Introduction: Sim Racing Rig - Lamborghini Huracan Dashboard

So lets start at the beginning, since the release of Need for Speed on my then PlayStation 2, I really got hooked on car racing games. And as time went by I started exploring different gaming titles like Gran Turismo etc. But I was always playing those games with a handheld gaming controller, until recently.

For a while I have been saving up some money to purchase a Force Feedback steering wheel and racing pedals - ,( and the influence of a friend which pushed me over the edge to buy it ) and this was where it all started to escalate to where I am today.

So this friend of mine had me thinking and as time went by I shared my thoughts with him,and so I started searching the internet for some budget friendly plans. I found this image online (credits to the original publisher of these photos - here is a link the original content), and so the journey stared.

Step 1: Building a DIY - Racing Simulator Rig

Keeping a tight budget I kept it simple. With the help from that same friend , I managed to source aluminium extrusion beams (45 x 45) , I used 9.5 meters in total, and a visit to a local scrapyard paid off when I was able to buy a Opel Corsa / Vauxhall seat for a very good price.

The process then started where I carefully started to measure and cut the aluminium profiles to length and the assembly of the rig slowly took shape. The car seat fitted perfectly and only minor adjustments where required to make it fit.

Step 2: Finally, I Could Start Playing!

Here is my son taking the rig for its first test drive, it wasn't 100% perfect from day one, but a few minor adjustments and slight changes made it a lot of fun in the end. Of course there was no space for this contraption in my house, so I had to leave it in the garage, at least here I can make as much noise as I wanted to.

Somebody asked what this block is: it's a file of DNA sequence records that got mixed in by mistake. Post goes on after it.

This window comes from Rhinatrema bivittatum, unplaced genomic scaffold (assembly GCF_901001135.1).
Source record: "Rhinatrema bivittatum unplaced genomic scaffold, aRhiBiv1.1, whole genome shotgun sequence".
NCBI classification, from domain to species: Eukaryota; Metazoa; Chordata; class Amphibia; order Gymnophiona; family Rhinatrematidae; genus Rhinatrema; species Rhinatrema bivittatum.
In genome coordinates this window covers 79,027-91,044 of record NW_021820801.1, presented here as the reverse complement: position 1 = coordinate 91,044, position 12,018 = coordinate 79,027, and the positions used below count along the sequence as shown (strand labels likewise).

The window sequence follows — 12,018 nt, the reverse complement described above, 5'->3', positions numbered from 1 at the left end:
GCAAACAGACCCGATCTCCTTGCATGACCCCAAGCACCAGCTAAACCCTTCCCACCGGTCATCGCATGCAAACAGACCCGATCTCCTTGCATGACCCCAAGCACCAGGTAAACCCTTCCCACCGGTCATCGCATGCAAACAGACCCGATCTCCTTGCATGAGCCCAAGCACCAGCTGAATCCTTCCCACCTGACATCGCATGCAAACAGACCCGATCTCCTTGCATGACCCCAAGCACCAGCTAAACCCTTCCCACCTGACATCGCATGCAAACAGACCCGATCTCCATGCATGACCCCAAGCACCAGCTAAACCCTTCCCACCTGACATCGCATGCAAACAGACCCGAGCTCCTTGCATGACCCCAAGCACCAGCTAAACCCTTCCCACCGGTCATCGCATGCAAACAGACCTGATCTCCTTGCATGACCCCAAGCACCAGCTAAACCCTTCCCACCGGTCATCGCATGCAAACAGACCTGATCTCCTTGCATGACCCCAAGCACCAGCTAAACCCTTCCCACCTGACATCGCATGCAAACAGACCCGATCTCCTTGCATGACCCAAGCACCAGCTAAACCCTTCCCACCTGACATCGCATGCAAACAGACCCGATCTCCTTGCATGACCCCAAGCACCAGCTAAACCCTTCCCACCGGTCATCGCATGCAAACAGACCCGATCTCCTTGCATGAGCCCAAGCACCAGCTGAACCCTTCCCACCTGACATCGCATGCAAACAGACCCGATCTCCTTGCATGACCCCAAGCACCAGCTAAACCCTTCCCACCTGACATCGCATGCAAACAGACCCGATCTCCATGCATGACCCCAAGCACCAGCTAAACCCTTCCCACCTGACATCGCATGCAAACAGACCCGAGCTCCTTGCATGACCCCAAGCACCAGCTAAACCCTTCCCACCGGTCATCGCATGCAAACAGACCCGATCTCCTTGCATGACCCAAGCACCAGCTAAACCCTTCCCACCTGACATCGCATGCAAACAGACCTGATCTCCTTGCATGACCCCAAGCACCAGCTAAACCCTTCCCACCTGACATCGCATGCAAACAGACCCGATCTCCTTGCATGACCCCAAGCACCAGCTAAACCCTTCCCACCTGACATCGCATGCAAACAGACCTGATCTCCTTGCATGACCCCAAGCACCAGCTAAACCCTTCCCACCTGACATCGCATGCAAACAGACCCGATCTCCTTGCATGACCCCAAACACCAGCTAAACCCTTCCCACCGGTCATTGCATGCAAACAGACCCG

Step 3: Air Vents - the Start of Everything

So I could not help but give it some thought into how awesome it would be to be able to sit in a Lamborghini while driving this simulator of mine. Research then took me to various sites, and I found an image of a dashboard that I would have loved to replicate, only if it was only a section of it, and not the entire dashboard.

Being an avid hobbyist, I started playing around in Fusion 360 and designed the first piece to the puzzle. The air vents (printed 3 of them in total ) , and there the courage came to continue and finish the project.

Step 4: The Actual Dashboard

Form the photos it was clear that the Lamborghini Huracan dashboard was very simplistic so I again started to play around with some drawings in Fusion 360 and some materials and built a dashboard out of polystyrene.

This was actually the easy part, and I was able to get to a good result very quickly. I then covered it with 5 mm sponge to give it a bit of a soft to the touch feeling, which I am very glad I did as the final result is absolutely perfect.